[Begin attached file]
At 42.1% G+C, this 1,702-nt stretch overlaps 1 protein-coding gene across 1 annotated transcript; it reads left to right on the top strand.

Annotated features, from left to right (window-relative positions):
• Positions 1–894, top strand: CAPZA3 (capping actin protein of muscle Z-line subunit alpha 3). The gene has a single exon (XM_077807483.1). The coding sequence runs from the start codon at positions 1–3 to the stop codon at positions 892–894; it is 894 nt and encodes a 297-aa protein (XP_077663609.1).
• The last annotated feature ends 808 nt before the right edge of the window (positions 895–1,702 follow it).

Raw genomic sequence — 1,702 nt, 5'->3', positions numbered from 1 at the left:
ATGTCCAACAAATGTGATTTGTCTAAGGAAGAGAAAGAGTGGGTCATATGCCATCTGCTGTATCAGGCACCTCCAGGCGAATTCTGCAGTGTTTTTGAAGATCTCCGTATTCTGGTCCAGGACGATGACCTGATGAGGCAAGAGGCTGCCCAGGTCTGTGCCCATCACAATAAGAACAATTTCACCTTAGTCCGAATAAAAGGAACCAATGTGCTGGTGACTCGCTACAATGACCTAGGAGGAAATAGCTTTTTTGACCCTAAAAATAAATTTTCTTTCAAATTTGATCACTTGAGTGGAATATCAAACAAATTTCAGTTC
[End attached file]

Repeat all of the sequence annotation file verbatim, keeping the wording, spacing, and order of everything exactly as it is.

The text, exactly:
At 42.1% G+C, this 1,702-nt stretch overlaps 1 protein-coding gene across 1 annotated transcript; it reads left to right on the top strand.

Annotated features, from left to right (window-relative positions):
• Positions 1–894, top strand: CAPZA3 (capping actin protein of muscle Z-line subunit alpha 3). The gene has a single exon (XM_077807483.1). The coding sequence runs from the start codon at positions 1–3 to the stop codon at positions 892–894; it is 894 nt and encodes a 297-aa protein (XP_077663609.1).
• The last annotated feature ends 808 nt before the right edge of the window (positions 895–1,702 follow it).

Raw genomic sequence — 1,702 nt, 5'->3', positions numbered from 1 at the left:
ATGTCCAACAAATGTGATTTGTCTAAGGAAGAGAAAGAGTGGGTCATATGCCATCTGCTGTATCAGGCACCTCCAGGCGAATTCTGCAGTGTTTTTGAAGATCTCCGTATTCTGGTCCAGGACGATGACCTGATGAGGCAAGAGGCTGCCCAGGTCTGTGCCCATCACAATAAGAACAATTTCACCTTAGTCCGAATAAAAGGAACCAATGTGCTGGTGACTCGCTACAATGACCTAGGAGGAAATAGCTTTTTTGACCCTAAAAATAAATTTTCTTTCAAATTTGATCACTTGAGTGGAATATCAAACAAATTTCAGTTC